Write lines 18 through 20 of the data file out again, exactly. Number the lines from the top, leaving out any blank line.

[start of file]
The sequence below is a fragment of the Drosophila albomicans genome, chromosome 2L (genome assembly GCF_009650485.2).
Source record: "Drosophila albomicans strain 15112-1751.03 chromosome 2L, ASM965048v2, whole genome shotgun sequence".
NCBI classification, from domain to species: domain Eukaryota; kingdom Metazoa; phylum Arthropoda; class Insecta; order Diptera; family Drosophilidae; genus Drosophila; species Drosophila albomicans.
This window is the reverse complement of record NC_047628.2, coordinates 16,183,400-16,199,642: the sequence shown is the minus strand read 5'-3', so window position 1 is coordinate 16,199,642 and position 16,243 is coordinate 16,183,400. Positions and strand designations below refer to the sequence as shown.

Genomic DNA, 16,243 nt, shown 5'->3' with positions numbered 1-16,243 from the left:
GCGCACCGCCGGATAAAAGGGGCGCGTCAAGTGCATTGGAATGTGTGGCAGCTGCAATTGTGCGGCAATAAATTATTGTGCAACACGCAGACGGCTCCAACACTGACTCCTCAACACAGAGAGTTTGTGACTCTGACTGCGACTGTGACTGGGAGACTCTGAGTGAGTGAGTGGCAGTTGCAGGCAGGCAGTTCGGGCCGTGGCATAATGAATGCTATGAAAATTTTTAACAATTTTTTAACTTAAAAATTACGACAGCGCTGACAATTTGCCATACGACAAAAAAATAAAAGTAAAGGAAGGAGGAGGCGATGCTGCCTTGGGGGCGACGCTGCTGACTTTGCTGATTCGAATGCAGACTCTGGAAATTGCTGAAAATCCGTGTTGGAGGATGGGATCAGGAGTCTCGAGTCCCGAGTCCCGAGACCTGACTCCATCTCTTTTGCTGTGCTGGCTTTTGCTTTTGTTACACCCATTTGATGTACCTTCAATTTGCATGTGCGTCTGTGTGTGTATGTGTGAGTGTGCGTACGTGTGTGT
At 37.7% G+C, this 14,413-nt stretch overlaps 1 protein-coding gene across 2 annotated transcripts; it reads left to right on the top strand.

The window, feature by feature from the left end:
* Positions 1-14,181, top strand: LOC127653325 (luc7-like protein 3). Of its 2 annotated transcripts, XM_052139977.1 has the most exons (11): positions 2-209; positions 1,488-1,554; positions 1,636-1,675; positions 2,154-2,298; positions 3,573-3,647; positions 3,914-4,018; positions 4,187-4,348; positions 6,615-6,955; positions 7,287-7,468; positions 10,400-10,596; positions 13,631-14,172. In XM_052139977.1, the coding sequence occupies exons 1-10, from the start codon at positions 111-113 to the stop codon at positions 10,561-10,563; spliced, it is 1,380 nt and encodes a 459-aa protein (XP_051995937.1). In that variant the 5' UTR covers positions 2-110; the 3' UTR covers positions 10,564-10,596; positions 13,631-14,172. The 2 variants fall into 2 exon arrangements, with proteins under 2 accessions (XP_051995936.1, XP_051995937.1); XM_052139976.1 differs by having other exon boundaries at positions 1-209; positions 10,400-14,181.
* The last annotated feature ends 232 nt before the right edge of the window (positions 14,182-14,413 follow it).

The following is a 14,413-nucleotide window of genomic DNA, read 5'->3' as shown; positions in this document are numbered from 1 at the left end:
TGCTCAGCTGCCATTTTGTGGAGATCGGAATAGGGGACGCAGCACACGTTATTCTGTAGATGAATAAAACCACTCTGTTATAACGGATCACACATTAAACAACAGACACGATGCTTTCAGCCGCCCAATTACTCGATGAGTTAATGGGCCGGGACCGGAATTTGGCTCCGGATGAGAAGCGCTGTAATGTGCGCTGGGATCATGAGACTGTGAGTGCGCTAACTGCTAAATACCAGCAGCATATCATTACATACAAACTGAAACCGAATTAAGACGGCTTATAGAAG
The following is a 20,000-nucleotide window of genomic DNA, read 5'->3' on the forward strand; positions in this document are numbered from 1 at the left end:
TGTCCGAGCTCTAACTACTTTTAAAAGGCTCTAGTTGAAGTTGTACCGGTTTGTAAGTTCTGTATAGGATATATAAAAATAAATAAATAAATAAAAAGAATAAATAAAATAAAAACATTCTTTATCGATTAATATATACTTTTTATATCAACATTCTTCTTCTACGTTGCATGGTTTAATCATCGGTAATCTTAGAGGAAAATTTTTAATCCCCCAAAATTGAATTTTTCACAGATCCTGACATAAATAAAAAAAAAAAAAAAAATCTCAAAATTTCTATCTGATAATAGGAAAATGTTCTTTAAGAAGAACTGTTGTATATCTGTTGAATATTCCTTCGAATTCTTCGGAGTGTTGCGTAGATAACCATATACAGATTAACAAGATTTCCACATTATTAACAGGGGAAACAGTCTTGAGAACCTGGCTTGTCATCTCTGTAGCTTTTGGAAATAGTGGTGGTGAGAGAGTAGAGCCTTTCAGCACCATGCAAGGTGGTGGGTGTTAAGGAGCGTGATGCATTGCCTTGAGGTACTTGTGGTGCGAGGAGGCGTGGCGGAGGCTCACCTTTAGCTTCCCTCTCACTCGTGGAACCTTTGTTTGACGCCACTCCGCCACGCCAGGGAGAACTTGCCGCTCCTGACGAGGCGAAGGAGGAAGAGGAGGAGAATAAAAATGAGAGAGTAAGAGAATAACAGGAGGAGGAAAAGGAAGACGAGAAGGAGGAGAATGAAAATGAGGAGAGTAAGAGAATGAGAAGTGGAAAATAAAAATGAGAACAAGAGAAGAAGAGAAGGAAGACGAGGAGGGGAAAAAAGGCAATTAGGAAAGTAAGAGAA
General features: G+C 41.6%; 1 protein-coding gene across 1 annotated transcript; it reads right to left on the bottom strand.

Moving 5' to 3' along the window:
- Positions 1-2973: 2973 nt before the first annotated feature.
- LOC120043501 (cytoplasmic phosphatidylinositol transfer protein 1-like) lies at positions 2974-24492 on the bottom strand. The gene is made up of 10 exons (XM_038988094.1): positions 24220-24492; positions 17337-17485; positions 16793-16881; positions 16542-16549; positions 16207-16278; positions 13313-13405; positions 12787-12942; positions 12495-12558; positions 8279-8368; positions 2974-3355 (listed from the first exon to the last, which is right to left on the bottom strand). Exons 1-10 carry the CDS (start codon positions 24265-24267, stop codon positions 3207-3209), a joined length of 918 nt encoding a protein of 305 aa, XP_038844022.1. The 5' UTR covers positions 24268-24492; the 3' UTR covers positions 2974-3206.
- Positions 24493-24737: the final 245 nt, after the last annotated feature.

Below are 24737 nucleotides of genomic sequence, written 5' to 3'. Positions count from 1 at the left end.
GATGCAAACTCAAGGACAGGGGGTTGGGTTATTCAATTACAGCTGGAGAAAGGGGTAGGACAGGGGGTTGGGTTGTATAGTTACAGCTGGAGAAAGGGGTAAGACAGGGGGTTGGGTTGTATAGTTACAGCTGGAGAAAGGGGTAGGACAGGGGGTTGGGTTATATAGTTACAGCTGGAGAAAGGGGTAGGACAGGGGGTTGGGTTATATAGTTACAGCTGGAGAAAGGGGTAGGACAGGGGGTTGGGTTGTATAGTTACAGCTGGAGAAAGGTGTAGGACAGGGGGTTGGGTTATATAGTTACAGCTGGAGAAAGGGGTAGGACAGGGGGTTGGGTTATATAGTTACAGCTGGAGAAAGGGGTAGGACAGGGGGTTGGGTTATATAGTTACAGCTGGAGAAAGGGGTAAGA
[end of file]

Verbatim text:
- LOC120043501 (cytoplasmic phosphatidylinositol transfer protein 1-like) lies at positions 2974-24492 on the bottom strand. The gene is made up of 10 exons (XM_038988094.1): positions 24220-24492; positions 17337-17485; positions 16793-16881; positions 16542-16549; positions 16207-16278; positions 13313-13405; positions 12787-12942; positions 12495-12558; positions 8279-8368; positions 2974-3355 (listed from the first exon to the last, which is right to left on the bottom strand). Exons 1-10 carry the CDS (start codon positions 24265-24267, stop codon positions 3207-3209), a joined length of 918 nt encoding a protein of 305 aa, XP_038844022.1. The 5' UTR covers positions 24268-24492; the 3' UTR covers positions 2974-3206.
- Positions 24493-24737: the final 245 nt, after the last annotated feature.

Below are 24737 nucleotides of genomic sequence, written 5' to 3'. Positions count from 1 at the left end.